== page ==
The Demise of Academia in Erdogan’s Turkey

by Emre Celik

We are seeing reports of academics being investigated and subjected to penalties for expressing their opinions about the conflict in the southeast. While we may not agree with the opinions expressed by those academics, we are nevertheless concerned about this pressure having a chilling effect on legitimate political discourse across Turkish society regarding the sources of and solutions to the ongoing violence. In democratic societies it is imperative that citizens have the opportunity to express their views, even controversial or unpopular ones.

Expressions of concern about violence do not equal support for terrorism. Criticism of government does not equal treason. Turkish democracy is strong enough and resilient enough to embrace free expression of uncomfortable ideas.

This statement by John Bass, US Ambassador to Turkey was issued in response to academics signing a petition on the demise of the Kurdish peace process – it was issued six months before the attempted coup of July 15, 2016.

Such is the burden of being an academic in Turkey. Never has academia had free reign to think and write at will like their counterparts in the West. Turkey’s modern history is scattered with academic abuses.

Since the coup more than 7300 academics (including more than 1500 deans) have been purged and 15 universities expropriated by the Government of President Recep T. Erdogan. So consequential was the purge of deans that at one university, the Rector, Prof Dr Ihsan Gunaydin became the dean of six faculties. This scenario is not unique.

Alongside the attacks on tertiary education and academia, the numbers surrounding other educational sectors are mind boggling: 44,000 staff from the Education Ministry, the great majority of them teachers, 1280 schools, 800 dormitories and 550 foundations (many of them educational). Upwards of 90,000 civilians have been detained, with roughly half arrested, and more than 120,000 have been fired or suspended from their jobs. An extensive list of arrests and purges can be found at which tracks persecution of civil servants and others and expropriation of assets or shut downs by the Government.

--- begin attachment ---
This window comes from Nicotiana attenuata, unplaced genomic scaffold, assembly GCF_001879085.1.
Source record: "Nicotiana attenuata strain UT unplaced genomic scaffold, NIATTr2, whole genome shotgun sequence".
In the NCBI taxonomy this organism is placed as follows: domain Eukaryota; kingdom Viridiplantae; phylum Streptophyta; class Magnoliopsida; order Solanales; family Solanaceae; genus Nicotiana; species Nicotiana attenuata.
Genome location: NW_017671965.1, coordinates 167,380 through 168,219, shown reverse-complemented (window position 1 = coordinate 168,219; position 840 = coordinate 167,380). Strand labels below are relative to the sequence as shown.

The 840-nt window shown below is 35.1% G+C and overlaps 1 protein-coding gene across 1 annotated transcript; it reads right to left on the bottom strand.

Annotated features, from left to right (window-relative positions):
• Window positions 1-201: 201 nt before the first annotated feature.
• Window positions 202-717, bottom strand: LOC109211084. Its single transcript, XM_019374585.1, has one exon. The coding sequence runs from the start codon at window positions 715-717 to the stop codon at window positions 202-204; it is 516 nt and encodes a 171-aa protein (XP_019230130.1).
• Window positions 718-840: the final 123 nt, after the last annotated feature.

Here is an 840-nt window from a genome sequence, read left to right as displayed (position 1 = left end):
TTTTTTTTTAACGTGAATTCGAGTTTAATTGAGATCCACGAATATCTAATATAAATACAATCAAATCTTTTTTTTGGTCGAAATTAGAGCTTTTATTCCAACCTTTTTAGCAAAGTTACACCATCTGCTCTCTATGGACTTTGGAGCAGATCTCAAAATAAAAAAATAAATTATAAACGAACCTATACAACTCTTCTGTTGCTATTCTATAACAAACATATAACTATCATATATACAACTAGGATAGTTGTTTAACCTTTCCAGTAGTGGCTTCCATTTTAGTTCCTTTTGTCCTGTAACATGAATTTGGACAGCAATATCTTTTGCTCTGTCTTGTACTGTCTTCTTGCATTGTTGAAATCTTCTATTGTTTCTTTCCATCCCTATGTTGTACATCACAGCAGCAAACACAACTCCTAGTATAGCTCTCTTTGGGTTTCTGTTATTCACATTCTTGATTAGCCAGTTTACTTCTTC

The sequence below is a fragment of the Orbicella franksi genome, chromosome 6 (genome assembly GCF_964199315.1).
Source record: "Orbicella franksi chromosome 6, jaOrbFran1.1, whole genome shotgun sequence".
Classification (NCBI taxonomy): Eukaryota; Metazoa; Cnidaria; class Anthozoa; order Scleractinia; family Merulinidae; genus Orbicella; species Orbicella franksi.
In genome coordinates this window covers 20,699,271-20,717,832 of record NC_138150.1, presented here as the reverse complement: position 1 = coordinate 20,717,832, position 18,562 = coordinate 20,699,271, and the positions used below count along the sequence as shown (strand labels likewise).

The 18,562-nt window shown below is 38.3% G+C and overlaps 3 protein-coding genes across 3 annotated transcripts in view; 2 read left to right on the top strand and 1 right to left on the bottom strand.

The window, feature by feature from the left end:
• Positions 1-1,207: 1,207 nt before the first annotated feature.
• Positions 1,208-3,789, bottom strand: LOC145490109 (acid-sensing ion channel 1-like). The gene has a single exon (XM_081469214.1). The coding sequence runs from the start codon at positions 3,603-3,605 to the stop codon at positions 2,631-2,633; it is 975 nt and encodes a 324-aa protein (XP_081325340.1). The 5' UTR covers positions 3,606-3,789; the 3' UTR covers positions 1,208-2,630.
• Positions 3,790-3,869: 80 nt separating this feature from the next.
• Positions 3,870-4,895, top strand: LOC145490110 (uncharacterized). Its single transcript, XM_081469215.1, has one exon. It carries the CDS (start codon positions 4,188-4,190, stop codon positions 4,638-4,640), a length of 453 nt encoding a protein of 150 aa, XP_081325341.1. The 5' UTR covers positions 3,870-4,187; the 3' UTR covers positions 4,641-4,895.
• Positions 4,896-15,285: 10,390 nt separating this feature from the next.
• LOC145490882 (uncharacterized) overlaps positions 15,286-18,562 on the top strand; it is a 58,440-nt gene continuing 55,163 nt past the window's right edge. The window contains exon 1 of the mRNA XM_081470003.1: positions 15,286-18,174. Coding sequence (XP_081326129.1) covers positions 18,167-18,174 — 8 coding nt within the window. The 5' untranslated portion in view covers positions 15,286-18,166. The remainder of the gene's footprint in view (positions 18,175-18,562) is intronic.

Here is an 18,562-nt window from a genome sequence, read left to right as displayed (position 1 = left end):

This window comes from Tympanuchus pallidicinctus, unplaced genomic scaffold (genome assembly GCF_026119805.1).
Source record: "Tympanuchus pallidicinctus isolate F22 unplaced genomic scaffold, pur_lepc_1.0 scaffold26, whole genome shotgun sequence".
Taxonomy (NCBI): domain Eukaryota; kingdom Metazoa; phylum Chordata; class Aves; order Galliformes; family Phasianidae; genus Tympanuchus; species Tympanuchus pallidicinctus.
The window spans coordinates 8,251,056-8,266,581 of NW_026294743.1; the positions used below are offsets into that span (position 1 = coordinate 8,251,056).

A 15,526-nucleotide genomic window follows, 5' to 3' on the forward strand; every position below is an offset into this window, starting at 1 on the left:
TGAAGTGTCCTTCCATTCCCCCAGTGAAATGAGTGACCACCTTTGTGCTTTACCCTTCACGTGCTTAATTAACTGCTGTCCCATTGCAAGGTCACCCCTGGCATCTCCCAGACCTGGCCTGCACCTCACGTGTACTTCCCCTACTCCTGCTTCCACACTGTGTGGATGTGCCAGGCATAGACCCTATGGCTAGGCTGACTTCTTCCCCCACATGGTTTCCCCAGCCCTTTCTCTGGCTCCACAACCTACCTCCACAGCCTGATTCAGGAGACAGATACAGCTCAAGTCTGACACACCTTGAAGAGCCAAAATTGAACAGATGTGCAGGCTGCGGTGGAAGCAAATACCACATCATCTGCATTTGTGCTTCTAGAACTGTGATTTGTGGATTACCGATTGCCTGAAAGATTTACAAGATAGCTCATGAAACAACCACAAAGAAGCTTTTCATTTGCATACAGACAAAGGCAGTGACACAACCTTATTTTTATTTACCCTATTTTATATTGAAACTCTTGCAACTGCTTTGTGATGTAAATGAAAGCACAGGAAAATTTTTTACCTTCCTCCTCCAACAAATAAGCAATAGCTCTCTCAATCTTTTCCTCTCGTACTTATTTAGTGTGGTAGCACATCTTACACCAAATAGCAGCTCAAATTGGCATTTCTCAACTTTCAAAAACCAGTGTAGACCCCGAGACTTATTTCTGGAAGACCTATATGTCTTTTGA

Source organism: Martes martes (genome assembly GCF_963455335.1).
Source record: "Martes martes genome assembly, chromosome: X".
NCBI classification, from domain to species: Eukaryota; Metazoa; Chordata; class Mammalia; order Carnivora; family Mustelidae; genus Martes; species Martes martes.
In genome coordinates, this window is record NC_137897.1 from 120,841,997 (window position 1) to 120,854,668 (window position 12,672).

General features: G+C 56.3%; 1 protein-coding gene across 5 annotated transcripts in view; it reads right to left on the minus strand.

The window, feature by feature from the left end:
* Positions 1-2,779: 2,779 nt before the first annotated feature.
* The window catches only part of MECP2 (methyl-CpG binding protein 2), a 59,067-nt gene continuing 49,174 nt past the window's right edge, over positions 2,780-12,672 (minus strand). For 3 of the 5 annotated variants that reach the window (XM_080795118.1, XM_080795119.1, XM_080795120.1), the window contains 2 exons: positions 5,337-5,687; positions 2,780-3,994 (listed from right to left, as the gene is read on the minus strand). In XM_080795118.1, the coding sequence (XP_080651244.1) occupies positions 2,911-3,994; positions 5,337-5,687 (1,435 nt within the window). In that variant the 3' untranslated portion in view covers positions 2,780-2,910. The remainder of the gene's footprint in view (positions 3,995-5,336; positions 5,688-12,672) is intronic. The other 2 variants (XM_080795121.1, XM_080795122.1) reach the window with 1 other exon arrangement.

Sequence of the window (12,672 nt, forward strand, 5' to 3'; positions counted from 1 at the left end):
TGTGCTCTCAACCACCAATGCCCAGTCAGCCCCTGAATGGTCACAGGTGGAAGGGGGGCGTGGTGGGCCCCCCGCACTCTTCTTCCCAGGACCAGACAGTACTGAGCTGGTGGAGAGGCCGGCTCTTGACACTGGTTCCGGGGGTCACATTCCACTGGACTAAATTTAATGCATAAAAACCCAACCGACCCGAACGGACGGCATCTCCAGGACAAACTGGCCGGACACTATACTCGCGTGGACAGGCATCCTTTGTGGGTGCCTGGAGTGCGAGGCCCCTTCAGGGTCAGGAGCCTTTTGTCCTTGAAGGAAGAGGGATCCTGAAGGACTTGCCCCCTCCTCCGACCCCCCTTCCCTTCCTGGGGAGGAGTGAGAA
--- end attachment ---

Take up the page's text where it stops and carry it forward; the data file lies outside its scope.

A great deal of this is due to perceived or fabricated links to Fethullah Gulen and his wider network of civil society and educational institutions known as the Hizmet Movement. Gulen,who is based in Pennsylvania, known for his advocacy of education and compatibility of Islam and science, democratic values, community service and inclusive societies and interfaith relations is accused by Erdogan of being the mastermind of the coup. Gulen has denied any link and 84 boxes of alleged evidence sent to the US Justice Department have not resulted in any judicial proceedings against Gulen. Erdogan appears obsessed with Gulen in this regard and has attacked Hizmet affiliated institutions world-wide. Gulen has written extensively in the Western press including WSJ, Financial Times and New York Times on issues of radicalism and CVE , freedoms and democracy and is highly regarded in both the West and the Muslim world. The Hizmet Movement is active in more than 160 countries.

Alongside the dismissal and jailing of academics there are also tens of thousands of students affected by the academic disruption, including those transferred to government universities while still paying private tuition fees and numerous students expelled for alleged links to Gulen affiliated institutions.